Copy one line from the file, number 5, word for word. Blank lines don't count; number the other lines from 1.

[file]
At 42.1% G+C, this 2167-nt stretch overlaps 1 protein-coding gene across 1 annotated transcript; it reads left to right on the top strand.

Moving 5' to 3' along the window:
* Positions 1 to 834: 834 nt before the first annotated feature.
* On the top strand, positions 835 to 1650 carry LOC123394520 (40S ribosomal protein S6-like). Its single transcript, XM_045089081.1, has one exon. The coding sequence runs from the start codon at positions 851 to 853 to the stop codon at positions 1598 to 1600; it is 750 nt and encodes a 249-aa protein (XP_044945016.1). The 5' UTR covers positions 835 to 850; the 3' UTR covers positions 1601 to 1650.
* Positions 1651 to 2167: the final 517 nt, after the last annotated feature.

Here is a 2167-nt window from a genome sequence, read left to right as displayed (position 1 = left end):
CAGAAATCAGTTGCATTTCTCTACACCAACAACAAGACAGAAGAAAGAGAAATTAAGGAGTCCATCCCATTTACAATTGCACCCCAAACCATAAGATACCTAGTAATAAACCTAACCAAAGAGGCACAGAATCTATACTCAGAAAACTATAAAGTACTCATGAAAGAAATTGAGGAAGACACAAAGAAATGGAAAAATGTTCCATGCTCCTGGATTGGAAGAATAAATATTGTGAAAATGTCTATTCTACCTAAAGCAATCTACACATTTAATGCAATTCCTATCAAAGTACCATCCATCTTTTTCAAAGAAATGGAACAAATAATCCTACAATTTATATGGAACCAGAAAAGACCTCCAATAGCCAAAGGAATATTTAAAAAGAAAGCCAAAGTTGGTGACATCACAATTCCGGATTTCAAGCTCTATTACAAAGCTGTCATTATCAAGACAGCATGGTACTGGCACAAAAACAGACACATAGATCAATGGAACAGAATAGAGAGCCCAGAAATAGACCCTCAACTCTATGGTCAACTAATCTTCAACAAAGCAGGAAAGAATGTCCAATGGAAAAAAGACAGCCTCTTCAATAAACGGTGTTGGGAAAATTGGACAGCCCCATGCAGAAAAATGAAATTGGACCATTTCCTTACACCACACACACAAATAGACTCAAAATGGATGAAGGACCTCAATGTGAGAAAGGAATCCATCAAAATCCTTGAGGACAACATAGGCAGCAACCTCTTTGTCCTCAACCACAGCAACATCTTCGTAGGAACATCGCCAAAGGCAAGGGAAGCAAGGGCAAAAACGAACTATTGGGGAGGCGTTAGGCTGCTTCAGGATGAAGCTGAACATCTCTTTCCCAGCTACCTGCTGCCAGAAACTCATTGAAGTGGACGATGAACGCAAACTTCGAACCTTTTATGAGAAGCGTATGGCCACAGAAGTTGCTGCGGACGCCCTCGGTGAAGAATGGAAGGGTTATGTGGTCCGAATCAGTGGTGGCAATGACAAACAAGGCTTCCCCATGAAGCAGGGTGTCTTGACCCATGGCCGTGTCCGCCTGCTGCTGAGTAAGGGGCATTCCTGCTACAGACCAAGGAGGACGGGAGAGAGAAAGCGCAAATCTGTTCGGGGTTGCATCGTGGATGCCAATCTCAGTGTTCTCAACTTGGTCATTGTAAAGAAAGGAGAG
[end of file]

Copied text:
* Positions 1651 to 2167: the final 517 nt, after the last annotated feature.